Well, I found one photo . . . .

. . . . of about the time that change was going to have to happen.

In this picture you can see that the second floor joist log is the next one to go up.
From the looks of it this is the one that will be rolled all the way across to the far wall.
I only took the logs up two sides to save having the maneuver around the cabin so much with the tractor.
And the back sides were much higher than these two sides which would have meant the ramps would have had to be longer.
I would push the logs up and my helpers, on this day, would hold the ropes tight so the logs would not slide back down as I went to the other end.
When by myself, I had places pegs in the ramps to keep the logs from sliding back down.
In the photos we are using downed small trees as the ramps. The old boards, floor joists, at this point I would use to walk up as I pushed the logs up the trees.
The joists, up till the point I started using the trees would have been the ramps for the logs.

Saturday, March 10, 2018

A new perspective. . . .

This photo reminds me of two things; one, being very happy. Two, fear.

The very happy part;
It had taken me probably a little over a year to get to this stage of putting up my first cabin that actually belonged to me.
Up to this point all the cabins I had worked on had belonged to someone else.
I had learned a lot, but had nothing of my own to show for it.
Now, after a year plus of taking down two buildings, hauling 20 plus tons of stone, having had the foundation dug, I was finally to a point where things were going up, instead of down.
I had hauled all the logs myself on a trailer behind my truck. Some logs weighing in at around 800 pounds.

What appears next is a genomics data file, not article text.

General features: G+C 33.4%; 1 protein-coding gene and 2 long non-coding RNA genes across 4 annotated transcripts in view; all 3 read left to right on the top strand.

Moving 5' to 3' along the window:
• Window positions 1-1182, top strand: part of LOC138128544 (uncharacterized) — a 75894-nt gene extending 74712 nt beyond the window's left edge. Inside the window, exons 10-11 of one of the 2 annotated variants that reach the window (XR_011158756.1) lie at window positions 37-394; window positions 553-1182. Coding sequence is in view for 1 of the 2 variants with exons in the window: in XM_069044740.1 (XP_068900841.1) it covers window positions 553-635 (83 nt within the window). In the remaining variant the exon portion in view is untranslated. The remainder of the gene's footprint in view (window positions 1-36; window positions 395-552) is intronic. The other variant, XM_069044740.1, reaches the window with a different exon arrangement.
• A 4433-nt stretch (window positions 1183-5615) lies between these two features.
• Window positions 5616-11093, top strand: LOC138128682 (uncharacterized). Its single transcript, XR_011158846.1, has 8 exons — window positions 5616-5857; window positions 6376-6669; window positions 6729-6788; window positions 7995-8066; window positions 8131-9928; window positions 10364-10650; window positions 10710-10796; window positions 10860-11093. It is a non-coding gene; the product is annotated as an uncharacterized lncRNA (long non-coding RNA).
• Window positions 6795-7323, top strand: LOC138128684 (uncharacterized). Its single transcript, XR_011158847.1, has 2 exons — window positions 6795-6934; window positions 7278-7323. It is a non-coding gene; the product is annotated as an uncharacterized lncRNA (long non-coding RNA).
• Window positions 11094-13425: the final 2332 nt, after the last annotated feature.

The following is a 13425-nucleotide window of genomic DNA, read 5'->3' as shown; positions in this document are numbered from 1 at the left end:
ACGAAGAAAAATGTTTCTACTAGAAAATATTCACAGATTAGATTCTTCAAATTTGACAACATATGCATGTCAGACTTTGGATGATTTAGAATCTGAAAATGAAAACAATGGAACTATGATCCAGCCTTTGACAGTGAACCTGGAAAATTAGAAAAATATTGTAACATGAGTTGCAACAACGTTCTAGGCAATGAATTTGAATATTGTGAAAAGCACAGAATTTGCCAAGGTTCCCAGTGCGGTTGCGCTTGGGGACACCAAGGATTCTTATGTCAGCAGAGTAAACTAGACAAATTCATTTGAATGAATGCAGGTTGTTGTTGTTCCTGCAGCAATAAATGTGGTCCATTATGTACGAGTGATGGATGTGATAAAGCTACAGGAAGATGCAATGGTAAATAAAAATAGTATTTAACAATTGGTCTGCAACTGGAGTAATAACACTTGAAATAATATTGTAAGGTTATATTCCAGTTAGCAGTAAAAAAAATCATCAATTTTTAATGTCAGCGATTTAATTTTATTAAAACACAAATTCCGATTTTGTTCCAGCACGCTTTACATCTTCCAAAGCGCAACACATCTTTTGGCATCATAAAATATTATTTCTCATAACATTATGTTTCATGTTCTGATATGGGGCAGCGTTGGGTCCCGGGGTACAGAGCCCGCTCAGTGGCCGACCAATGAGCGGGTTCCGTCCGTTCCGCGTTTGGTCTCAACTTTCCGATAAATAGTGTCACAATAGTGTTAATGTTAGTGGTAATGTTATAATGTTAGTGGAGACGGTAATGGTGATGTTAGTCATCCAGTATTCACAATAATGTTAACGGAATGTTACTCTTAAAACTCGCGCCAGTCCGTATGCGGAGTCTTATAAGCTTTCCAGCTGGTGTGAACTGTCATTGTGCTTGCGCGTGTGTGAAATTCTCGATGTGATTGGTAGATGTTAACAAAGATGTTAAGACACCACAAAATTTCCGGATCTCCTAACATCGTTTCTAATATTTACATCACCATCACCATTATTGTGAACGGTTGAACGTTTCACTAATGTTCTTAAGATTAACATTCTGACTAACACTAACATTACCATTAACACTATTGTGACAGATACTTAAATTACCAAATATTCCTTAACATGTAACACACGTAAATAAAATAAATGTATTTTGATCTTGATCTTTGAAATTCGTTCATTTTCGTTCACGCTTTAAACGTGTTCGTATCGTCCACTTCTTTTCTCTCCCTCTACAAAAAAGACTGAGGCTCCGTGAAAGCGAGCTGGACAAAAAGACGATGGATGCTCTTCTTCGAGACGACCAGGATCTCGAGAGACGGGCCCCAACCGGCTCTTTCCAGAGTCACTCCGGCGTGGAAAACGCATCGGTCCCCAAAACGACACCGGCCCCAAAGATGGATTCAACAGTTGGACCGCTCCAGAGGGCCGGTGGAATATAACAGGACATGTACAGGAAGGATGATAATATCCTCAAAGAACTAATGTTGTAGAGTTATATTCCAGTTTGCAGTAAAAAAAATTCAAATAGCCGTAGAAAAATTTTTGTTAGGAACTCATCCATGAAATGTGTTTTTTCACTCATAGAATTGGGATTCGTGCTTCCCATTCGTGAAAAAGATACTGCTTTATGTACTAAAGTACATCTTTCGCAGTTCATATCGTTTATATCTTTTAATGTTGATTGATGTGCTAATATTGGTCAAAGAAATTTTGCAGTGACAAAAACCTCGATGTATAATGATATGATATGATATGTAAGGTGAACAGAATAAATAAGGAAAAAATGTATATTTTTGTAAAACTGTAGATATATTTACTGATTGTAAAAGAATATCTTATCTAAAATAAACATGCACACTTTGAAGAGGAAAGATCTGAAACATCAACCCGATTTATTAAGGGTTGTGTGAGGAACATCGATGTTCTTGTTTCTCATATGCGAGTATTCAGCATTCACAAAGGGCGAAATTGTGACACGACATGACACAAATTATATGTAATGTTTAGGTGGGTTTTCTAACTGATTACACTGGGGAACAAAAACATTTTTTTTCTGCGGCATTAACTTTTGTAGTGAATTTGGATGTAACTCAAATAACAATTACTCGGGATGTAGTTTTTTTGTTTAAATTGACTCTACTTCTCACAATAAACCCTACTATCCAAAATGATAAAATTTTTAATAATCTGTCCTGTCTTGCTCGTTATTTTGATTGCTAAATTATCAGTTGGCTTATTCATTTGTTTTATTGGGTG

Each cabin had over 70 logs.
I also hauled away as much of the old lumber from the house as I could that I thought I would use again. Much of it has been used again.
I this photo you can see seven of the nine logs I had to hew for this building.
But at least things were going up.
I had turned a corner.

The fear part comes in when I would think about spending all day hauling three pickup truck loads of stone and late in the afternoon would look at the pile and it didn't seem very big.
Or at the end of a long day maybe I had only got one more row of logs up. Maybe just four more logs, moving them from the pile to the site and back again.
And I would stand back and think I would never get this project done.

I loved (love) working with the old wood. But the project seemed too big for one person at times.
My friends at the time were not people you wanted working are sharp tools and heavy logs. I would spend more time worrying than working. And, truth be known, I like working by myself.

But still, when tired, it can seem to much.